A Western Illinois University Ag professor has spent the last several years researching new crops for use as biofuels. Soon he will taking that expertise overseas.
Doctor Win Phippen specializes in researching alternative crops. He’s spent the past four years studying pennycress.
In the US it’s being looked as sort of secondary crop, to be planted in winter and turned into biodiesel.
Phippen has been invited to visit Luneberg University in Germany this September to do research on growing pennycress as a primary, cash crop.
"They've create this bio-energy center and looking at oils seeds as a rotational crop is just one of their, they're looking at other crops like camelina, some of the winter canola lines, and the pennycress as viable fuel option," Phippen said.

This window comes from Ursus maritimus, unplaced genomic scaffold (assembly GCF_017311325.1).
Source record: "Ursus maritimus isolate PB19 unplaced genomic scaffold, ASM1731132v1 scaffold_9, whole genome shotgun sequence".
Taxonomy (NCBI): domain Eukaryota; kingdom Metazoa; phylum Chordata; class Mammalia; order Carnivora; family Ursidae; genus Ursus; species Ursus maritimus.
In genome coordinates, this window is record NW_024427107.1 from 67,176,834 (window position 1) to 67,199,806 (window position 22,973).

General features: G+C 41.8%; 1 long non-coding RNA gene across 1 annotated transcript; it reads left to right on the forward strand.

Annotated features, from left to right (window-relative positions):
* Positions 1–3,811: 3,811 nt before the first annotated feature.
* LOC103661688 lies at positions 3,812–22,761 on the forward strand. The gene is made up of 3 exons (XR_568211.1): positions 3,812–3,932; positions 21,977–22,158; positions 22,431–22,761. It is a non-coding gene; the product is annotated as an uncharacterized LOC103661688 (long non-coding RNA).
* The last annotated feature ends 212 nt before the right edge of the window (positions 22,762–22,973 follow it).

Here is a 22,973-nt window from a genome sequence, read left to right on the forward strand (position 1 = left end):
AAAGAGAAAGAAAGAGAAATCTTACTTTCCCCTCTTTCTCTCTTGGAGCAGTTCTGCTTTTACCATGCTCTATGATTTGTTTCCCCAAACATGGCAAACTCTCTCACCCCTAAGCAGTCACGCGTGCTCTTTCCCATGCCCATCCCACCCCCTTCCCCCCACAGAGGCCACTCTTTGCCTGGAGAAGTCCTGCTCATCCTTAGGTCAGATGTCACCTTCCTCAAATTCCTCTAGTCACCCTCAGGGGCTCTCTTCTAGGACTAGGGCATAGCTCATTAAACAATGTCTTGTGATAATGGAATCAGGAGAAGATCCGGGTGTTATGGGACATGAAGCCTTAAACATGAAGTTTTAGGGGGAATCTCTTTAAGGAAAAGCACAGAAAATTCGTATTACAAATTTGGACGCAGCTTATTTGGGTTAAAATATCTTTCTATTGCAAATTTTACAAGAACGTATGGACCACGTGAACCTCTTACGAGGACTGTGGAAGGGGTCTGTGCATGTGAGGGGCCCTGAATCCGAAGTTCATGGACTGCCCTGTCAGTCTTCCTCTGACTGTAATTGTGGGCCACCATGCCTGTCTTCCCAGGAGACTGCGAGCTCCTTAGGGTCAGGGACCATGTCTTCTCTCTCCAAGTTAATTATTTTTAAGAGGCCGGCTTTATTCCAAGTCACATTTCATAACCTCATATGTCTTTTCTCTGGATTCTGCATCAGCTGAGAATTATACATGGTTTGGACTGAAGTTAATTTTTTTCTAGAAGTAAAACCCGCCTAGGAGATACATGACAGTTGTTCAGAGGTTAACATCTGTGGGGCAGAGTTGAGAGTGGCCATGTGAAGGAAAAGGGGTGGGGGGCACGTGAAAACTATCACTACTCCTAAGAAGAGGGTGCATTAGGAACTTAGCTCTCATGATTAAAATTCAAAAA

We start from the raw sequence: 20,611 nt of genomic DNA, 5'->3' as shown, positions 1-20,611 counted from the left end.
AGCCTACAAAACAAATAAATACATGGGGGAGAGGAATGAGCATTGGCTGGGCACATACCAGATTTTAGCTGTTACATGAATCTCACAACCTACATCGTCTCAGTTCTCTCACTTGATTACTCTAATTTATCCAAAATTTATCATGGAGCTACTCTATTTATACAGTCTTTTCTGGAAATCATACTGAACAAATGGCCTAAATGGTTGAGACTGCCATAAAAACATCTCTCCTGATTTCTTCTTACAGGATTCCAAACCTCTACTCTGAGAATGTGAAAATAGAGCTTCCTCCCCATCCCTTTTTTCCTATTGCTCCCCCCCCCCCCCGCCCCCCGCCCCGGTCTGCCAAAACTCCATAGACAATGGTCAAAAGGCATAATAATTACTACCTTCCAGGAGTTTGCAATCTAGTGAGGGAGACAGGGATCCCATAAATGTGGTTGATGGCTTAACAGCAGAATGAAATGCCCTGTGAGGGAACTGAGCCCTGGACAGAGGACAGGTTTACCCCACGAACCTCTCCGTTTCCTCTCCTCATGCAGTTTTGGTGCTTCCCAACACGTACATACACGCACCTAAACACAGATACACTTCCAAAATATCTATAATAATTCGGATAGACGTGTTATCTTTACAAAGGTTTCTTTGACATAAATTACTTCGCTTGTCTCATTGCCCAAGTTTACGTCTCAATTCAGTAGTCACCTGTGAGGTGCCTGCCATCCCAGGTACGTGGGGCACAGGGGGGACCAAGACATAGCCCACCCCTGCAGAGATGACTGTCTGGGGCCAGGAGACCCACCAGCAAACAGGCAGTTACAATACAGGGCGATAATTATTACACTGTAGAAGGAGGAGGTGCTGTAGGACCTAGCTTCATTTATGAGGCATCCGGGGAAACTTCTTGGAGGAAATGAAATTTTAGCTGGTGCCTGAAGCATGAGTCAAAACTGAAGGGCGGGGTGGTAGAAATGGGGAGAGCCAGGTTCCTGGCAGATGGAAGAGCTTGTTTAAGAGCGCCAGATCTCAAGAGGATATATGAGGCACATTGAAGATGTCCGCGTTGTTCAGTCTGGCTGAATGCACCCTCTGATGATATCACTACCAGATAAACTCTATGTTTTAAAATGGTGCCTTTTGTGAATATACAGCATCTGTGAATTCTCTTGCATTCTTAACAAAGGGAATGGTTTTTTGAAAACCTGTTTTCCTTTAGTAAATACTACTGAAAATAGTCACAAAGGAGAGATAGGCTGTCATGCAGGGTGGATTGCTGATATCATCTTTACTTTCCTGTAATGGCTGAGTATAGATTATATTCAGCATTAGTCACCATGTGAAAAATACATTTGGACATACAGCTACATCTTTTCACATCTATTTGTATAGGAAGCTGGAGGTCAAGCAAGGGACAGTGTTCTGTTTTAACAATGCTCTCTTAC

He says the crop does very well in cold environments and since Germany has a cooler climate it would do well there.
Part of the research will be whether German farmers have the proper equipment to grow and harvest pennycress.
Phippen says the Germans are also looking at using pennycress not just for bio-diesel but for aviation fuel. Germany has a set a goal of getting 30-percent of its energy from renewable sources by the year 2020.